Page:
If you are fortunate enough to have good vision then spectacles are not something you may give a second thought to. Looking at some many Georgian images and reading so many old newspapers it suddenly occurred to us that we hadn’t written about spectacles, so time to correct that.
Spectacles had been around for some considerable time before the Georgian era, but they were predominantly the pince-nez type such as these
It is thought that around 1730 Edward Scarlett, optician to their Royal Highnesses, of Dean Street, Soho changed the design of spectacles forever with his unique idea of producing spectacles of differing strengths and with ‘arms’. Although many reports indicate that it this happened around 1730 The Daily Journal of the 20th May 1724 reported that he already started to use this technique of ‘fitting spectacles to weak eyes by the focal length of the glass’ much earlier.
Edward had an illustrious career being appointed as the optician to King George in 1727, he died at his home on Macclesfield Street, St Ann’s aged 84 in December 1778 and was buried on Christmas Eve.
Spectacles could be purchased over the counter in the way you can buy reading glasses in the local pharmacy etc., or he could grind them to your specification, similar to the way you would buy them today from an optician. Until this time spectacles were simply designed for either the young or the old – not very scientific! The frames were made mainly of whalebone , tortoiseshell and horn as these materials were immensely strong and flexible.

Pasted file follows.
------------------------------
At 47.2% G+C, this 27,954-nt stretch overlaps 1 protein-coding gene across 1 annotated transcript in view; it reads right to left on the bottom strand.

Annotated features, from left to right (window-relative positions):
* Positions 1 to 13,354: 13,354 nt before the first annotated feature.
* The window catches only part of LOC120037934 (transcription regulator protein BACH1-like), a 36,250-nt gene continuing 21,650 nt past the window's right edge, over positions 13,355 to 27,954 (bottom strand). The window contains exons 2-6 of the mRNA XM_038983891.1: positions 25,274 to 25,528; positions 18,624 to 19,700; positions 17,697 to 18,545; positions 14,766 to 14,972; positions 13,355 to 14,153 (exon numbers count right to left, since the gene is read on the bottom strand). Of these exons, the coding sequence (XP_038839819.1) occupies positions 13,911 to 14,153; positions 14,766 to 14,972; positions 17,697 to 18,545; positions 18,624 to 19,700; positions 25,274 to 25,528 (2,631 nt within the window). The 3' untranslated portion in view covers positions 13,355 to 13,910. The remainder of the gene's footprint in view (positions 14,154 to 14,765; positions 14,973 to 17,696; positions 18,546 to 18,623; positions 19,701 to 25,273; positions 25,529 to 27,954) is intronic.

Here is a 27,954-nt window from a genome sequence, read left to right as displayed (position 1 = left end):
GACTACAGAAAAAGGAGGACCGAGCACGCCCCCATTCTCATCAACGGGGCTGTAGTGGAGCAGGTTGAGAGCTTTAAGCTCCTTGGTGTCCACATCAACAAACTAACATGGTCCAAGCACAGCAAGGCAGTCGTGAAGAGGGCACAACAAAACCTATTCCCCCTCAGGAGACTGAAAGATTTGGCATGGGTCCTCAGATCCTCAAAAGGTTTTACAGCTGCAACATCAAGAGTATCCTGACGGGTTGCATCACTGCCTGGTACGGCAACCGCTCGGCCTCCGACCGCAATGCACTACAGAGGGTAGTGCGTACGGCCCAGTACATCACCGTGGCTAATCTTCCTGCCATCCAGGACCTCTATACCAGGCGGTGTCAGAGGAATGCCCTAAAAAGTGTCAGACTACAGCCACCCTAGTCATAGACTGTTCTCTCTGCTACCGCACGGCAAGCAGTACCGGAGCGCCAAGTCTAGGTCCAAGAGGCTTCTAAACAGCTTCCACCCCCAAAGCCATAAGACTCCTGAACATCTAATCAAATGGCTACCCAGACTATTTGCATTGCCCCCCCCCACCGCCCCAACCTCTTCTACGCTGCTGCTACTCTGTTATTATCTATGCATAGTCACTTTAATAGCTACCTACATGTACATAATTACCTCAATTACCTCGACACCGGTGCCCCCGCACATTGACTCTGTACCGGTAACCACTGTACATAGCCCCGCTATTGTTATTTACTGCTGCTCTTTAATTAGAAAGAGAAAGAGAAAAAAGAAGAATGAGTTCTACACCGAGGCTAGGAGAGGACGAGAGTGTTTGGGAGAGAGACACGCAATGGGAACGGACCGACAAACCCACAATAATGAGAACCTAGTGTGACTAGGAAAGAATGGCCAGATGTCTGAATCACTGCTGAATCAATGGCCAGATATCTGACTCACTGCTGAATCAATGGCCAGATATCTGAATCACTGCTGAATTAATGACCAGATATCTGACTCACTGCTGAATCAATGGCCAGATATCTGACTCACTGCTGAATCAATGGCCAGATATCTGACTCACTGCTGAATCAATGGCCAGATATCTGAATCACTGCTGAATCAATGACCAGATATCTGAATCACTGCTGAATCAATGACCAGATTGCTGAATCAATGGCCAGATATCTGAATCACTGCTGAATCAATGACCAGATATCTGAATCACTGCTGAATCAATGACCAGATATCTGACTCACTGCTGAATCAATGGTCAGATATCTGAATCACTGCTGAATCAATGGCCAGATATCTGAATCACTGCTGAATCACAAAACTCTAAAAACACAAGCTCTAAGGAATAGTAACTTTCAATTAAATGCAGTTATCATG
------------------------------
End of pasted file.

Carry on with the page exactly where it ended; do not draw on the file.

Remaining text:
It took about another 30 years before the advent of what we would today know as bi-focals, these were mainly designed for artists so that they could see their subject in the distance and their canvas close-up with relative ease. The Venetians were always at the forefront in design and it was they who produced the first sunglasses using coloured glass. These proved to be very popular with celebrities of the day and so naturally everyone with an interest in the latest fashion followed suit.
Had you noticed that there are relatively few portraits from the Georgian era depicting people wearing glasses, could this be the reason?
According to the Lady’s Magazine of 1802:
In the last century, to wear spectacles was regarded as an unequivocal mark of wisdom. The nose which bore them was always that of an informed person. the eyes to which they transmitted the softened rays of light were supposed to have been dimmed by much reading and the head which they decorated and to which they imparted a certain venerable air must of course have been occupied by profound meditation and study.
With that last thought in mind, it seems highly unlikely that this is what spectacles in any shape or form, were ever intended to be used for!
As this blog proved to be popular we have written a follow up to it What a Spectacle (Part 2).